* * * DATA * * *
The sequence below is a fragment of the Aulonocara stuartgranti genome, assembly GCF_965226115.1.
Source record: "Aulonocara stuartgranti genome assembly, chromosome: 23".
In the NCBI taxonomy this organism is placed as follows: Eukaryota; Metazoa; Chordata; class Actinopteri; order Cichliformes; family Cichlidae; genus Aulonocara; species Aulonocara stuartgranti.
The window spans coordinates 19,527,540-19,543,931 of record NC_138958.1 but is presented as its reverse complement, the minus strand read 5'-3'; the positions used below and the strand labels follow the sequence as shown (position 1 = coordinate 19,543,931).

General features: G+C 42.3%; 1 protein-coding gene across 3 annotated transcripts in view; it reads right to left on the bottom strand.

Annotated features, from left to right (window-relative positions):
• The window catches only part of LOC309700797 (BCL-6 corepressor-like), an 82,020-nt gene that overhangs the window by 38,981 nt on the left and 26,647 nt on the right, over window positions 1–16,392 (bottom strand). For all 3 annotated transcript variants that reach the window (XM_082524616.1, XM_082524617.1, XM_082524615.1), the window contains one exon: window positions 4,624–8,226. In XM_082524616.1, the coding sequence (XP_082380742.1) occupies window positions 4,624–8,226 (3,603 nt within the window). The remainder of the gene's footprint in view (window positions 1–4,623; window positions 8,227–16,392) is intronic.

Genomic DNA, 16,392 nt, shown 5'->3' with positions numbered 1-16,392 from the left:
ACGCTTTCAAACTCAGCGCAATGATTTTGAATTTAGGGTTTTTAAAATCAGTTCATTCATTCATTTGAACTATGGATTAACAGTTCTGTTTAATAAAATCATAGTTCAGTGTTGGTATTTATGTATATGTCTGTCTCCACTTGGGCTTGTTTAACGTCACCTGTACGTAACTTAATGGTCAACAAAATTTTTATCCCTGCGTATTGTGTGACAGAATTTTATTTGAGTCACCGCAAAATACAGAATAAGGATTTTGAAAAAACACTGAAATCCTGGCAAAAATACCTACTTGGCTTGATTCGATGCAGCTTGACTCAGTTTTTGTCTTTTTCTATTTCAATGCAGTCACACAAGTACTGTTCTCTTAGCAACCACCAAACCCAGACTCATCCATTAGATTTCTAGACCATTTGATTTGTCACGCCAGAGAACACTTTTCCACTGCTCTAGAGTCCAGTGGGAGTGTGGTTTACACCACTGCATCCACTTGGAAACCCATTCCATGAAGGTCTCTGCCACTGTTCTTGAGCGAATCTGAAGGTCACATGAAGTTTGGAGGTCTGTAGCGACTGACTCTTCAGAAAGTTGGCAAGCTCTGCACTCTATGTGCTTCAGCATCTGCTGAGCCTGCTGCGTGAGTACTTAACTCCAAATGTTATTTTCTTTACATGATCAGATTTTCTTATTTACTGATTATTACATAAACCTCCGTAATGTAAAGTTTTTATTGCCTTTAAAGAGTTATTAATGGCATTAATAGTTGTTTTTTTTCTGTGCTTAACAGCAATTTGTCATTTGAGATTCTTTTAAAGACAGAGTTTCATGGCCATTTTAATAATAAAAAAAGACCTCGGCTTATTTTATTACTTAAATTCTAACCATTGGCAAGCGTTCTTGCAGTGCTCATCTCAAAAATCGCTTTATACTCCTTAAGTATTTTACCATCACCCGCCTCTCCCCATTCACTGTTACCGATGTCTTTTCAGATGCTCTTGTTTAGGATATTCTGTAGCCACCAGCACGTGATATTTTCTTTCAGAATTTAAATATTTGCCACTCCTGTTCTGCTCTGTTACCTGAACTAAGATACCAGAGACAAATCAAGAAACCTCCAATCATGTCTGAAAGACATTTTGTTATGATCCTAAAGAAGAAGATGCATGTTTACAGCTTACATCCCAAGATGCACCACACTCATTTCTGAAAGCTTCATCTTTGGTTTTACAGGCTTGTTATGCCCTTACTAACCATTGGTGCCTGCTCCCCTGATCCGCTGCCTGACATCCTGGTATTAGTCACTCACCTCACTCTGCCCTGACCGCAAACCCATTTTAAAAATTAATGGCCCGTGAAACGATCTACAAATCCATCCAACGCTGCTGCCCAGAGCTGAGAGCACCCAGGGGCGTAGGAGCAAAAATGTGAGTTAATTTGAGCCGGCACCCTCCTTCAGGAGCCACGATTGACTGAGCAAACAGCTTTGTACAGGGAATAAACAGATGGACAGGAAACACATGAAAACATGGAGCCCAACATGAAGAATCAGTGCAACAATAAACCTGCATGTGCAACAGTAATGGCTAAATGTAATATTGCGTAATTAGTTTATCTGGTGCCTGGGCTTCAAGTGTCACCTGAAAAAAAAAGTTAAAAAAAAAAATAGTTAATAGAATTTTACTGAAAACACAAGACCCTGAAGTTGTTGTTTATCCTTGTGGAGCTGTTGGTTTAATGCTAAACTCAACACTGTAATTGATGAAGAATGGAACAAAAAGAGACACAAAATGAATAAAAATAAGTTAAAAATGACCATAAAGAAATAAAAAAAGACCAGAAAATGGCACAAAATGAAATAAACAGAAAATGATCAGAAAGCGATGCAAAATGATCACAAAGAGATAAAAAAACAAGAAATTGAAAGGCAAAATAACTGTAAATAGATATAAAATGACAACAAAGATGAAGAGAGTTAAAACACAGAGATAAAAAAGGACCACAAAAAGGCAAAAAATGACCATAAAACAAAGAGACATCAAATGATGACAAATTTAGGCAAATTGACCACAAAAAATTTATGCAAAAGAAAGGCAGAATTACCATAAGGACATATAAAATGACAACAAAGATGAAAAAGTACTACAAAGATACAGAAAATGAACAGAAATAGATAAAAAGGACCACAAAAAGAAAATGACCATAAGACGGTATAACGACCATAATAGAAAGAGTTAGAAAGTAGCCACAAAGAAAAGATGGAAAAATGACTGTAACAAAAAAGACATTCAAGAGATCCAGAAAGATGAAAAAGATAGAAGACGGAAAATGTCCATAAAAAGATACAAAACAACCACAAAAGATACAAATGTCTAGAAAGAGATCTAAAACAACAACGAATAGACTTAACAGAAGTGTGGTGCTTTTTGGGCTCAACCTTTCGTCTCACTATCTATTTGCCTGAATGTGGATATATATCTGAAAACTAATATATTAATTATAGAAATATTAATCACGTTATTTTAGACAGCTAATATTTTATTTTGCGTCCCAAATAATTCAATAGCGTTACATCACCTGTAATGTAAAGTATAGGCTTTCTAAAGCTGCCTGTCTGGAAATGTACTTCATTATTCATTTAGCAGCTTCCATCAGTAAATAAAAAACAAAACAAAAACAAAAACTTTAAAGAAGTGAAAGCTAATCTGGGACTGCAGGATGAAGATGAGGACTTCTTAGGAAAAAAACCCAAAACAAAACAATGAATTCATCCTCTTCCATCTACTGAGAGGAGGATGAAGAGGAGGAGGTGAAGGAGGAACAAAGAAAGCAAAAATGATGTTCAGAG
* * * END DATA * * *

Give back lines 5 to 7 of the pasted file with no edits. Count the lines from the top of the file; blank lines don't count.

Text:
General features: G+C 42.3%; 1 protein-coding gene across 3 annotated transcripts in view; it reads right to left on the bottom strand.

Annotated features, from left to right (window-relative positions):
• The window catches only part of LOC309700797 (BCL-6 corepressor-like), an 82,020-nt gene that overhangs the window by 38,981 nt on the left and 26,647 nt on the right, over window positions 1–16,392 (bottom strand). For all 3 annotated transcript variants that reach the window (XM_082524616.1, XM_082524617.1, XM_082524615.1), the window contains one exon: window positions 4,624–8,226. In XM_082524616.1, the coding sequence (XP_082380742.1) occupies window positions 4,624–8,226 (3,603 nt within the window). The remainder of the gene's footprint in view (window positions 1–4,623; window positions 8,227–16,392) is intronic.